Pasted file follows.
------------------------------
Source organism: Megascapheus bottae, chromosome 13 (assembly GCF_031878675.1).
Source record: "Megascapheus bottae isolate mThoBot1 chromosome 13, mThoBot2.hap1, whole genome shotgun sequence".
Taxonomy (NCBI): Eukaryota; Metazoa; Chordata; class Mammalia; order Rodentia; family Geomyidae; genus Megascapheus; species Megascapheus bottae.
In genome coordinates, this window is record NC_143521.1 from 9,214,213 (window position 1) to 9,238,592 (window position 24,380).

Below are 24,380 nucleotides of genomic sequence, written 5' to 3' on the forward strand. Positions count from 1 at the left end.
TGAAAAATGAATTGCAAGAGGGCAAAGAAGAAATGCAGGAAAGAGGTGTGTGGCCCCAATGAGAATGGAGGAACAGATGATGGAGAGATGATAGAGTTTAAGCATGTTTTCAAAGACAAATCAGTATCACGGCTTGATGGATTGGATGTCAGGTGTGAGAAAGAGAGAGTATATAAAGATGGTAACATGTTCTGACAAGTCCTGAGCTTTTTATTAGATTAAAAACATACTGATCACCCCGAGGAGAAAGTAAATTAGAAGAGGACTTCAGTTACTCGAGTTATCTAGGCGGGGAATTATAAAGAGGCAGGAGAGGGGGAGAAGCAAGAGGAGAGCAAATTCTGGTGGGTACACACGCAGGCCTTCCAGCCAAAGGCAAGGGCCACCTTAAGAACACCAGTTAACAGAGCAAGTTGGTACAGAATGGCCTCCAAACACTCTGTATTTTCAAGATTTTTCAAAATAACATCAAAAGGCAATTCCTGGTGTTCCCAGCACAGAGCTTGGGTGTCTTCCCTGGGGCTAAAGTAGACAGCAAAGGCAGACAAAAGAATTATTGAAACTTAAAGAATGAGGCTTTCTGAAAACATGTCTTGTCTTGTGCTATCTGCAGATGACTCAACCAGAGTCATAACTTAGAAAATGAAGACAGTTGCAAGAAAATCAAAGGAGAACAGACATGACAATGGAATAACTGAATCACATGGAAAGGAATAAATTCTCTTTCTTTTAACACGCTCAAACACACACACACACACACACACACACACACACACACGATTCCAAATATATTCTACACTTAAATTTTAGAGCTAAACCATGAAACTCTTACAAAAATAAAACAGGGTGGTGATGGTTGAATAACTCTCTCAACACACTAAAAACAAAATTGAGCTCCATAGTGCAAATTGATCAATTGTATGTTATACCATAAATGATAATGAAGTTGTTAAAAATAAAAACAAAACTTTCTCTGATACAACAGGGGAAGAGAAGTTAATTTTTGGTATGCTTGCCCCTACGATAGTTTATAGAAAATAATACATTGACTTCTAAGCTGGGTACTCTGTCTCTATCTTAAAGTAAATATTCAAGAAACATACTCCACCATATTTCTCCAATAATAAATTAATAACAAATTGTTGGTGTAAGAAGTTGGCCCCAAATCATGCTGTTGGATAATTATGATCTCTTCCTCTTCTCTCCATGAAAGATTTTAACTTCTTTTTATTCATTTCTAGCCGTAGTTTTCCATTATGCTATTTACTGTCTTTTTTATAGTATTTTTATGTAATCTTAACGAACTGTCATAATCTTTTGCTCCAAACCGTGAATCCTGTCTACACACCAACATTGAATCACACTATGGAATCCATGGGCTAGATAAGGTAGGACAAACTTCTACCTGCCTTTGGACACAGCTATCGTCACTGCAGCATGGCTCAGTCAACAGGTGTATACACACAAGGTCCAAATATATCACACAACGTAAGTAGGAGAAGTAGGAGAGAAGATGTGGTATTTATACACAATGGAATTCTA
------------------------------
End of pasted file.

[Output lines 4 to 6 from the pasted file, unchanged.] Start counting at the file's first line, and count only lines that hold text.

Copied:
In genome coordinates, this window is record NC_143521.1 from 9,214,213 (window position 1) to 9,238,592 (window position 24,380).

Below are 24,380 nucleotides of genomic sequence, written 5' to 3' on the forward strand. Positions count from 1 at the left end.
TGAAAAATGAATTGCAAGAGGGCAAAGAAGAAATGCAGGAAAGAGGTGTGTGGCCCCAATGAGAATGGAGGAACAGATGATGGAGAGATGATAGAGTTTAAGCATGTTTTCAAAGACAAATCAGTATCACGGCTTGATGGATTGGATGTCAGGTGTGAGAAAGAGAGAGTATATAAAGATGGTAACATGTTCTGACAAGTCCTGAGCTTTTTATTAGATTAAAAACATACTGATCACCCCGAGGAGAAAGTAAATTAGAAGAGGACTTCAGTTACTCGAGTTATCTAGGCGGGGAATTATAAAGAGGCAGGAGAGGGGGAGAAGCAAGAGGAGAGCAAATTCTGGTGGGTACACACGCAGGCCTTCCAGCCAAAGGCAAGGGCCACCTTAAGAACACCAGTTAACAGAGCAAGTTGGTACAGAATGGCCTCCAAACACTCTGTATTTTCAAGATTTTTCAAAATAACATCAAAAGGCAATTCCTGGTGTTCCCAGCACAGAGCTTGGGTGTCTTCCCTGGGGCTAAAGTAGACAGCAAAGGCAGACAAAAGAATTATTGAAACTTAAAGAATGAGGCTTTCTGAAAACATGTCTTGTCTTGTGCTATCTGCAGATGACTCAACCAGAGTCATAACTTAGAAAATGAAGACAGTTGCAAGAAAATCAAAGGAGAACAGACATGACAATGGAATAACTGAATCACATGGAAAGGAATAAATTCTCTTTCTTTTAACACGCTCAAACACACACACACACACACACACACACACACACACACGATTCCAAATATATTCTACACTTAAATTTTAGAGCTAAACCATGAAACTCTTACAAAAATAAAACAGGGTGGTGATGGTTGAATAACTCTCTCAACACACTAAAAACAAAATTGAGCTCCATAGTGCAAATTGATCAATTGTATGTTATACCATAAATGATAATGAAGTTGTTAAAAATAAAAACAAAACTTTCTCTGATACAACAGGGGAAGAGAAGTTAATTTTTGGTATGCTTGCCCCTACGATAGTTTATAGAAAATAATACATTGACTTCTAAGCTGGGTACTCTGTCTCTATCTTAAAGTAAATATTCAAGAAACATACTCCACCATATTTCTCCAATAATAAATTAATAACAAATTGTTGGTGTAAGAAGTTGGCCCCAAATCATGCTGTTGGATAATTATGATCTCTTCCTCTTCTCTCCATGAAAGATTTTAACTTCTTTTTATTCATTTCTAGCCGTAGTTTTCCATTATGCTATTTACTGTCTTTTTTATAGTATTTTTATGTAATCTTAACGAACTGTCATAATCTTTTGCTCCAAACCGTGAATCCTGTCTACACACCAACATTGAATCACACTATGGAATCCATGGGCTAGATAAGGTAGGACAAACTTCTACCTGCCTTTGGACACAGCTATCGTCACTGCAGCATGGCTCAGTCAACAGGTGTATACACACAAGGTCCAAATATATCACACAACGTAAGTAGGAGAAGTAGGAGAGAAGATGTGGTATTTATACACAATGGAATTCTA